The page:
Colorado lawmakers advance gun control bills
DENVER (AP) — A series of sweeping gun-control measures in Colorado is on track to hit the governor's desk by the end of the month, with Democratic committees in the Legislature advancing all the bills despite a Capitol packed with hundreds of opponents and surrounded by cars circling the Capitol blaring their horns.
Gun limits including expanded background checks and ammunition magazine limits were helped Monday by testimony from the husband of former U.S. Rep. Gabrielle Giffords and victims of mass shootings in Connecticut and suburban Denver.
Colorado has become a focus point in the national debate over what new laws, if any, are needed to prevent gun violence after recent mass shootings, including an attack at an Aurora movie theater last summer — a massacre that brought to mind the Columbine High School shooting of 1999 for many in the state and across the nation.
The seven gun-control measures cleared their committees on 3-2 party-line votes and are planned for debate by the full Senate by Friday. Four of the seven have already cleared the House, making it possible some of them will land on the desk of Democratic Gov. John Hickenlooper within weeks.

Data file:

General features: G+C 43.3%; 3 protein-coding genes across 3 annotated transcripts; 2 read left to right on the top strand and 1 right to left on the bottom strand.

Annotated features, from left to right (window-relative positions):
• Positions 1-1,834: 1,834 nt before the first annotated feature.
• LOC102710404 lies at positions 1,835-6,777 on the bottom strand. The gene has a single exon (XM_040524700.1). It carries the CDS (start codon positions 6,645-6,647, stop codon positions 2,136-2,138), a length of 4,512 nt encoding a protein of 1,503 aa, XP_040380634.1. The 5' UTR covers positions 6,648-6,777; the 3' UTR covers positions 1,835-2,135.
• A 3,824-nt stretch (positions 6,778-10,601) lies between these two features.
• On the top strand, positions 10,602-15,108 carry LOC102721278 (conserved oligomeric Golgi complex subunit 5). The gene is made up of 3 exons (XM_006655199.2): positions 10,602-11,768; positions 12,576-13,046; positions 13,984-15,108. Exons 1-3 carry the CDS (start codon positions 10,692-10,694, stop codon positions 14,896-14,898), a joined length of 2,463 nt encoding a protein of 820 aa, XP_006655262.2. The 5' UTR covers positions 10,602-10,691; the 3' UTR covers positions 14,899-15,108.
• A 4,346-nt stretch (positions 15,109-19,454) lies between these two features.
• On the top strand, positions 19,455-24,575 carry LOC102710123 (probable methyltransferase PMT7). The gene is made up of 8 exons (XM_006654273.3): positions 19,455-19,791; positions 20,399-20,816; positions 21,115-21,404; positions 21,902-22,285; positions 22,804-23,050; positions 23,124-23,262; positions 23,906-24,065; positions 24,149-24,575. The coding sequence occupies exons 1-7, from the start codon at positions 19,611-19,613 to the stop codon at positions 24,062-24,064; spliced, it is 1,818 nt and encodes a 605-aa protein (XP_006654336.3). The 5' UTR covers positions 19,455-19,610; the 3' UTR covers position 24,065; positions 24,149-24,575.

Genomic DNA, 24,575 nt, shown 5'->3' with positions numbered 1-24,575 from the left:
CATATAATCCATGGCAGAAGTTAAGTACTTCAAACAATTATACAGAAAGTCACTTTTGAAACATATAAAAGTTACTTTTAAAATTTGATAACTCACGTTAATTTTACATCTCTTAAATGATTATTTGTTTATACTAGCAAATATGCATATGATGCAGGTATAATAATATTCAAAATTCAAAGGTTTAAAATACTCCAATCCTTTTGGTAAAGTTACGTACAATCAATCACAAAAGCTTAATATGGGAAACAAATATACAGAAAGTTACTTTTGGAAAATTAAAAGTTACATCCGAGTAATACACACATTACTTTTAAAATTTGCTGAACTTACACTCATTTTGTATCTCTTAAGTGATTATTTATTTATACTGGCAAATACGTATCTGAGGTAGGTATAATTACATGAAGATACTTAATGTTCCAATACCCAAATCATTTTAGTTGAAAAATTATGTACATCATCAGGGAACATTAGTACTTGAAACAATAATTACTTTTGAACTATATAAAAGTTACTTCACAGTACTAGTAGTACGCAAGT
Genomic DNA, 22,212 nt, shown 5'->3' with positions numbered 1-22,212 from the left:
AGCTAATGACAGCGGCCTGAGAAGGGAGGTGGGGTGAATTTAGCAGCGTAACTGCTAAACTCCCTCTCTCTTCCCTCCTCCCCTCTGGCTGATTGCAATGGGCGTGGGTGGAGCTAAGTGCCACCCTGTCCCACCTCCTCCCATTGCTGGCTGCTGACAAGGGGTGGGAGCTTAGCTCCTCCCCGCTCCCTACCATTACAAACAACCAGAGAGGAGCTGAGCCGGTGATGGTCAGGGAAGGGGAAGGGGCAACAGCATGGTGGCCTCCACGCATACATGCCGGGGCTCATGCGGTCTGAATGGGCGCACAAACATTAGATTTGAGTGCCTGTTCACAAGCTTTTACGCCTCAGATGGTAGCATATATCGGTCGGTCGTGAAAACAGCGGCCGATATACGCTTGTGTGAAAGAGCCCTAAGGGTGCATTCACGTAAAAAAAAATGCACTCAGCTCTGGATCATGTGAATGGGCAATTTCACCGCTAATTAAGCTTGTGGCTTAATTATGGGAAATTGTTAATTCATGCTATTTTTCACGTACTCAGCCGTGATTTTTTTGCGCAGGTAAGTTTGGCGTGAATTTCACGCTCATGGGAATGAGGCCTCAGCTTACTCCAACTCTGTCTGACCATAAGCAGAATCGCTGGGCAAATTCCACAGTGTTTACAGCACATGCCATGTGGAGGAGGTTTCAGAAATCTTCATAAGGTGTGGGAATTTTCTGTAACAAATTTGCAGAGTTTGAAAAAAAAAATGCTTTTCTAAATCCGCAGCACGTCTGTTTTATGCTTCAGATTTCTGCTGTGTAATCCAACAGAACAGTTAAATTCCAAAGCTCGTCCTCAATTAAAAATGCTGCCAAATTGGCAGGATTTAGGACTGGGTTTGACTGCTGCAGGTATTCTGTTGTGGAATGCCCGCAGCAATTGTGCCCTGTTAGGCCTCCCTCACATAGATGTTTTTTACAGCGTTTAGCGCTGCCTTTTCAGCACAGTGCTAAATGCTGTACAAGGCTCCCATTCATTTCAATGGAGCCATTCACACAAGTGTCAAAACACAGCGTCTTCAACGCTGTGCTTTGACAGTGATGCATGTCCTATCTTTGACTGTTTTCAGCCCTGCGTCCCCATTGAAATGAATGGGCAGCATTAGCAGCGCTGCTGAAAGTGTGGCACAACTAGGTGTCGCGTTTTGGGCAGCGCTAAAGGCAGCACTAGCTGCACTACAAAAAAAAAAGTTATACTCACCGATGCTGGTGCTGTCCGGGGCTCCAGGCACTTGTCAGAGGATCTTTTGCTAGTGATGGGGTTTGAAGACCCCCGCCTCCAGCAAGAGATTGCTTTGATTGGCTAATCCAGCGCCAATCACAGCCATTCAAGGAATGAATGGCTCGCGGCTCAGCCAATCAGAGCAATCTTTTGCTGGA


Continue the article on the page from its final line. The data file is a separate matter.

"I think they'll all pass. I really do," said Democratic Senate President John Morse. "And I think they all should pass. I think any of them failing doesn't make Colorado as safe as we could make Colorado."
A biplane flying above the Capitol Monday warned the governor, "HICK: DO NOT TAKE OUR GUNS!" Hickenlooper backs expanded background checks and has said he's considering a bill to limit ammunition magazines to 15 rounds. He hasn't indicated where he stands on other measures, including whether he supports a proposal that would hold sellers and owners of assault weapons liable for shootings by such firearms.
Gun rights supporters walked the Capitol halls wearing stickers that read, "I Vote Pro-Gun." Several dozen people outside the Capitol waved American flags as light snow fell.
Inside, retired astronaut and Navy captain Mark Kelly told lawmakers that he and his wife, Giffords, support the Second Amendment, but he said the right to bear arms shouldn't extend to criminals and the mentally ill.
Kelly compared the different background check requirements for private and retail sales with having two different lines at the airport, one with security and one without.
"Which one do you think the terrorist is going to choose?" he asked.
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